Film Review: Lu Over the WallA sweet tale of mermaid love blows its chance to be another 'Splash' through unappealing animation and a wayward storyline.
Japanese anime features often begin with a lonely adolescent protagonist, and Lu Over the Wall is no exception. Director Masaaki Yuasa hones in on middle schooler Kai, depressed and adrift in the small fishing village of Hinashi. It’s been a grey and gloomy place ever since the populace rid the town of the magical sea creatures with whom they once lived in harmony.
Kai meets two classmates who want him to join their band and, in exchange for his participation, agree to take him to the magically inhabited Merfolk Island. There, Kai meets the mermaid Lu, who is enchanted by the music he creates and sings and dances up a storm to it. Lu becomes the band’s muse, but must be kept a secret because of the hostility her kind still faces in Hinashi.
It’s a sweet and wistful tale Yuasa spins here, which will doubtlessly appeal to disaffected, alienated kids and adults everywhere. Lu’s magic powers include her ability to transform any creature into a mer-beast, complete with fishtail and fins, and the movie is full of appealingly quirky supernatural moments, as when she deals with a passel of dogs perilously close to drowning. Two major problems amid all the enchantment, however, are the ramblingly diffuse narrative and the basically unappealing rendering of the characters, who often come across as too coarsely drawn, even grotesque. The myriad protagonists include a venerable, naturally sage grandfather, who recalls the tragic particulars of his mother’s death. The drawing of his unhappy backstory—more delicate, impressionistic and joyously awash in bright Matisse hues—has such an easy elán to it that I wish it had been retained for Kai’s story.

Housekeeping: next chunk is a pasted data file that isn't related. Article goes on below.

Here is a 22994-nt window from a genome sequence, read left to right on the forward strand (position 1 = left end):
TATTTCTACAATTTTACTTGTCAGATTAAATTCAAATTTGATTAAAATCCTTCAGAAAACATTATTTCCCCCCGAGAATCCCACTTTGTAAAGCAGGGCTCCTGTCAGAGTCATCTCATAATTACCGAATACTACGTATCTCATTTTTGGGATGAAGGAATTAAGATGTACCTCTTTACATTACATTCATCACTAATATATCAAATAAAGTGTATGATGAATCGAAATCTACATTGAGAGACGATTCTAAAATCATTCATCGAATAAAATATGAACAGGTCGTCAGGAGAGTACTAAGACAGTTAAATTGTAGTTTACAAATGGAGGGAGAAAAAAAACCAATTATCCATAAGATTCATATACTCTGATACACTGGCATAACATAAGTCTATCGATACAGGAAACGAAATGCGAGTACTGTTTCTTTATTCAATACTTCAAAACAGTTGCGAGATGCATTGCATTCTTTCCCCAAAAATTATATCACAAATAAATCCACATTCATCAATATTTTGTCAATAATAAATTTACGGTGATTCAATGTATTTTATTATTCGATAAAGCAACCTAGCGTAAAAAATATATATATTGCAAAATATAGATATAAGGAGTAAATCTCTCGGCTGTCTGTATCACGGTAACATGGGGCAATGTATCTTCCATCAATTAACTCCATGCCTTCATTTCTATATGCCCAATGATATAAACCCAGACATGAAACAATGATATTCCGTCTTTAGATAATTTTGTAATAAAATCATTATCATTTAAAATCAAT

But the main aesthetic offender is Lu herself, who haplessly looks like some animated refugee from a cheaply produced 1970s toy commercial. Not helping matters is her personality, which is madcap, gay and free to a stomach-turning fare-thee-well. Yuasa’s intention to create complete bewitchment is somewhat foiled by his surprisingly errant taste level when it comes to the most important visual aspect of his wispy, watery confection.
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